Oklahoma offers an astounding array of free things to do that will keep you and your family entertained without breaking the bank. Take a tour of Oklahoma's top activities and attractions with free admission and let the possibilities unfold.
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Ready to ditch the rat race for a well-deserved vacation but stressed about the overall cost? You are not alone. More and more people are embracing the act of keeping their money where it belongs – in their wallet. While it seems that everyone is looking to save a buck these days, you never have to sacrifice a fun and relaxing vacation in order to meet your savings goals. Budget-conscious travelers are flocking to the Sooner State and have learned one important fact: You don’t have to go broke to have fun in Oklahoma. Browse through this list of top-notch things to do with zero admission fees and embrace one of the most valued words in the English language: FREE!
Oklahoma is home to the largest drivable stretch of Route 66 in the nation. Immerse yourself in the nostalgia of this old highway, remember days past and discover quirky roadside stops along the way as you travel down the historic Mother Road.
The Blue Whale of Catoosa and Totem Pole Park of Chelsea are wonderful outdoor attractions along the eastern stretch of Oklahoma’s Route 66. Pack a picnic lunch and take advantage of a great photo-op at these fun, out-of-the-ordinary Route 66 pit stops.
Uncover what central Route 66 has to offer by visiting the Round Barn of Arcadia. Listed on the National Register of Historic Places, this unusual piece of Oklahoma architecture is certainly unique. After the sun goes down, travel down the road to POPS to view its iconic, giant soda bottle illuminated with dazzling LED lights.
Travel to downtown Oklahoma City to see the site of the 1995 bombing of the Alfred P. Murrah Federal Building. Wander through the grounds of the Oklahoma City National Memorial and reflect upon the outdoor Field of Empty Chairs, the massive bronze Gates of Time and the Survivor Tree, a testament to the city’s strength and perseverance.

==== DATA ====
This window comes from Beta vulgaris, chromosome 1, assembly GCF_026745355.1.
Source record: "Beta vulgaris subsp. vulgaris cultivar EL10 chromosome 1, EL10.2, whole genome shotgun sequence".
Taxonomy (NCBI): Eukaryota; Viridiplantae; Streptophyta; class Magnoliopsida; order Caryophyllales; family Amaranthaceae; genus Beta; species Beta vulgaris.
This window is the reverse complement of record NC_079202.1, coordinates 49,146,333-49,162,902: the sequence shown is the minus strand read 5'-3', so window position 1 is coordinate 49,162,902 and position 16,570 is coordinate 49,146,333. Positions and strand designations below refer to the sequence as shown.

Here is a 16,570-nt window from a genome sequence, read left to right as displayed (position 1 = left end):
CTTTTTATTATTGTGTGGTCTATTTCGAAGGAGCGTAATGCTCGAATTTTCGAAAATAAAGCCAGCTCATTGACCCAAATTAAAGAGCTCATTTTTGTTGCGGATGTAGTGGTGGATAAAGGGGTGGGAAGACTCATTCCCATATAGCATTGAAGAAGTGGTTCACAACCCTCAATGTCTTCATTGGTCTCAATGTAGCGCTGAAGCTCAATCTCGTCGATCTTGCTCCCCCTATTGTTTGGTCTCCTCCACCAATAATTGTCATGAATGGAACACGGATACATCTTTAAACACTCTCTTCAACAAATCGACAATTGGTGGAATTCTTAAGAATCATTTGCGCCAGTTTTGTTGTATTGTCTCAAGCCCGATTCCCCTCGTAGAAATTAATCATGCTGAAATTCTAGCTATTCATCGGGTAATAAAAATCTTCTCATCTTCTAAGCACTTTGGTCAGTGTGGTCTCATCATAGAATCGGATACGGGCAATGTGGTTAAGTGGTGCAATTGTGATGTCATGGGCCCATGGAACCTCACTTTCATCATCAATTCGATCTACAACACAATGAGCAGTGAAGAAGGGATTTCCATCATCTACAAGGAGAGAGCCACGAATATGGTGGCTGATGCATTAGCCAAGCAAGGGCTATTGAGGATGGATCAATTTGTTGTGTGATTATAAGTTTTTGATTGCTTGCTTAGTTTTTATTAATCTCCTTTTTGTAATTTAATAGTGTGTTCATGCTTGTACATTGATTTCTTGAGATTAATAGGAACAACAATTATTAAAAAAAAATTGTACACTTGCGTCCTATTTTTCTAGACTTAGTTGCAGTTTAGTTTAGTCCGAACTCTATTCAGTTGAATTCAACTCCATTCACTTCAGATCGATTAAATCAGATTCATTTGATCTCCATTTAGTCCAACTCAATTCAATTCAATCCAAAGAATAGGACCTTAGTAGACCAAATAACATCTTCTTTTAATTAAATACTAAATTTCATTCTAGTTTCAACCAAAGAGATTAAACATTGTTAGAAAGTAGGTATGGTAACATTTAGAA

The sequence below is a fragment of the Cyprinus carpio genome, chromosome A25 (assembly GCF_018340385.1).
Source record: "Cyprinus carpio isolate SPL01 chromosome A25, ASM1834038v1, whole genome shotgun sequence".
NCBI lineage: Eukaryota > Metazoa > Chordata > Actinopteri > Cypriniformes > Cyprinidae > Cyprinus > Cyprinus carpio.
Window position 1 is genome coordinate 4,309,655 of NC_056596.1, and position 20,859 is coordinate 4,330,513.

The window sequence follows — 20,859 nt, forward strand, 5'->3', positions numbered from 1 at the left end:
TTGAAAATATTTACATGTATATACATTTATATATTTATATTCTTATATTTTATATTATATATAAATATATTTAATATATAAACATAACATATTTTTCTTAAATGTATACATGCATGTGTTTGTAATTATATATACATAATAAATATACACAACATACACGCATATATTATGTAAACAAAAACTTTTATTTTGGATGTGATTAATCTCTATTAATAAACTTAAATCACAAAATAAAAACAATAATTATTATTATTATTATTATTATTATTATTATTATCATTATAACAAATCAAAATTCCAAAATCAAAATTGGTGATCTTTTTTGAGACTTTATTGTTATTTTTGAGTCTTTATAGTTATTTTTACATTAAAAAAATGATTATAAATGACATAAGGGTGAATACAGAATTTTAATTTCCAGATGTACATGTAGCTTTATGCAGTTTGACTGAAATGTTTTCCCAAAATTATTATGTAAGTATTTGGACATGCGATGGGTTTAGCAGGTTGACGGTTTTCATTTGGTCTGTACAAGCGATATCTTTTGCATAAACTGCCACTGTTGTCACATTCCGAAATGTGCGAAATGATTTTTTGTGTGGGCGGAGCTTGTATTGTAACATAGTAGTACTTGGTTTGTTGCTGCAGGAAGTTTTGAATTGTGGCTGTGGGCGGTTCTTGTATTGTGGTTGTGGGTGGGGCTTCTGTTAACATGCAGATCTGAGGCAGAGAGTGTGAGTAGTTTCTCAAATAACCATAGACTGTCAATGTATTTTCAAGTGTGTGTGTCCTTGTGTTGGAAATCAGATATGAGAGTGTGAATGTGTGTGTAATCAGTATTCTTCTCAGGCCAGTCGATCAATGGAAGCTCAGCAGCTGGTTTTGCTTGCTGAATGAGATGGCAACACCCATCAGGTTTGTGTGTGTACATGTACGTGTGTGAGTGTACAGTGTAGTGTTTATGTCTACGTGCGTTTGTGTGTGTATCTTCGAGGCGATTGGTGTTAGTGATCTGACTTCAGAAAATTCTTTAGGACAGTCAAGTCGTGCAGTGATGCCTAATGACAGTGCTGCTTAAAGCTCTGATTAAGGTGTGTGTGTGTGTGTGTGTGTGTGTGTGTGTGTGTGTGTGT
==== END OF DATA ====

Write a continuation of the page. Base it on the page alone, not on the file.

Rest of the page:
Immerse yourself in the beauty of Oklahoma’s central woodlands and take a calming outdoor break at Martin Park Nature Center. This free Oklahoma City oasis features a variety of winding nature trails, a beautiful creek that runs throughout the park, a bird-observation wall and an on-site nature museum.
Explore a serene haven dotted with 500-year-old post oaks and 300-year-old cedars within the Keystone Ancient Forest in Sand Springs. Open during select Saturdays, this 1,360 acre nature preserve offers well-maintained hiking trails and plenty of opportunities for wildlife watching on the banks of Keystone Lake.
With numerous computer touch screens, a 40-seat movie theater and a replica development laboratory, it’s a wonder the state-of-the-art Conoco Museum is free. Take advantage of the free admission and learn about Oklahoma’s oil boom days at this high-tech museum located in Ponca City.
Visit this motorcycle museum located directly off the Mother Road in Warwick and enjoy browsing through 65 vintage motorcycles on display inside the former Seaba Filling Station. During your trip to Seaba Station Motorcycle Museum, don't miss the abundant displays, antiques and souvenirs.
Take a free tour of the Oklahoma State Capitol and marvel at the building’s impressive Greco-Roman architecture as a tour guide leads you throughout the structure. Make sure to point your gaze upward to see the magnificent detail work on the inside of the capitol dome.
See where Oklahoma’s governor resides and get a taste of Oklahoma elegance on a tour of the Governor’s Mansion. Wander through beautiful gardens, view stately architecture and even catch a glimpse of an Oklahoma-shaped swimming pool.
Visit the Chickasaw National Recreation Area near Sulphur and enjoy a wealth of freshwater streams, flowing creeks with waterfalls and the park’s renowned mineral waters. Popular activities include swimming, boating, hiking and cycling.
Known for its magnificent and breathtaking fall foliage, the Talimena National Scenic Byway in southeastern Oklahoma rewards visitors with a winding tour of the area’s forested mountain vistas. While most popular in the fall, the Talimena Drive is beautiful anytime of year.